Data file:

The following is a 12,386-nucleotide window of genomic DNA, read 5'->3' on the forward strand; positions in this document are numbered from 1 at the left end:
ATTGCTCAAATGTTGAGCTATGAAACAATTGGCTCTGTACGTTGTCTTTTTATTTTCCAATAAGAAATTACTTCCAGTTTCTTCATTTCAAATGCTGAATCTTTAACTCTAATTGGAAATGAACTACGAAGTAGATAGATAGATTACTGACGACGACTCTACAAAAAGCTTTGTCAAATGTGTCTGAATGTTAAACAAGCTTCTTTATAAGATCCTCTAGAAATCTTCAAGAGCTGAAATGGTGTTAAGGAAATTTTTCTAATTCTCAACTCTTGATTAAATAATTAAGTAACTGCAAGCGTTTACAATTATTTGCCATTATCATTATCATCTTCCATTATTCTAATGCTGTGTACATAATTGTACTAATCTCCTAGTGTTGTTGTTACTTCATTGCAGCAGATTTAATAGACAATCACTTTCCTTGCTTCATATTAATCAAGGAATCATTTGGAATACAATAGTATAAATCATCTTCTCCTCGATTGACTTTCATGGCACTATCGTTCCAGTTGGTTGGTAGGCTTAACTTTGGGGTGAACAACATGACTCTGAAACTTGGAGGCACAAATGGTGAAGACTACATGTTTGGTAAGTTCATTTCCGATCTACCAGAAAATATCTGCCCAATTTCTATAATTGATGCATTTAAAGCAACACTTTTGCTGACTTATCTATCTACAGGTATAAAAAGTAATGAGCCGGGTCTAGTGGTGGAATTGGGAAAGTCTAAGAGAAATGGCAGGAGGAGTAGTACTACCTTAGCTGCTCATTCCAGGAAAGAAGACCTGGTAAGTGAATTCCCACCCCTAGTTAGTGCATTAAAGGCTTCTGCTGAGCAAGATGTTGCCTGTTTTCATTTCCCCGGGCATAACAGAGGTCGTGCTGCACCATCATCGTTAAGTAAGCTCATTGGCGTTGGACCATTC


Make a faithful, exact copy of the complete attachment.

The following is a 12,386-nucleotide window of genomic DNA, read 5'->3' on the forward strand; positions in this document are numbered from 1 at the left end:
ATTGCTCAAATGTTGAGCTATGAAACAATTGGCTCTGTACGTTGTCTTTTTATTTTCCAATAAGAAATTACTTCCAGTTTCTTCATTTCAAATGCTGAATCTTTAACTCTAATTGGAAATGAACTACGAAGTAGATAGATAGATTACTGACGACGACTCTACAAAAAGCTTTGTCAAATGTGTCTGAATGTTAAACAAGCTTCTTTATAAGATCCTCTAGAAATCTTCAAGAGCTGAAATGGTGTTAAGGAAATTTTTCTAATTCTCAACTCTTGATTAAATAATTAAGTAACTGCAAGCGTTTACAATTATTTGCCATTATCATTATCATCTTCCATTATTCTAATGCTGTGTACATAATTGTACTAATCTCCTAGTGTTGTTGTTACTTCATTGCAGCAGATTTAATAGACAATCACTTTCCTTGCTTCATATTAATCAAGGAATCATTTGGAATACAATAGTATAAATCATCTTCTCCTCGATTGACTTTCATGGCACTATCGTTCCAGTTGGTTGGTAGGCTTAACTTTGGGGTGAACAACATGACTCTGAAACTTGGAGGCACAAATGGTGAAGACTACATGTTTGGTAAGTTCATTTCCGATCTACCAGAAAATATCTGCCCAATTTCTATAATTGATGCATTTAAAGCAACACTTTTGCTGACTTATCTATCTACAGGTATAAAAAGTAATGAGCCGGGTCTAGTGGTGGAATTGGGAAAGTCTAAGAGAAATGGCAGGAGGAGTAGTACTACCTTAGCTGCTCATTCCAGGAAAGAAGACCTGGTAAGTGAATTCCCACCCCTAGTTAGTGCATTAAAGGCTTCTGCTGAGCAAGATGTTGCCTGTTTTCATTTCCCCGGGCATAACAGAGGTCGTGCTGCACCATCATCGTTAAGTAAGCTCATTGGCGTTGGACCATTC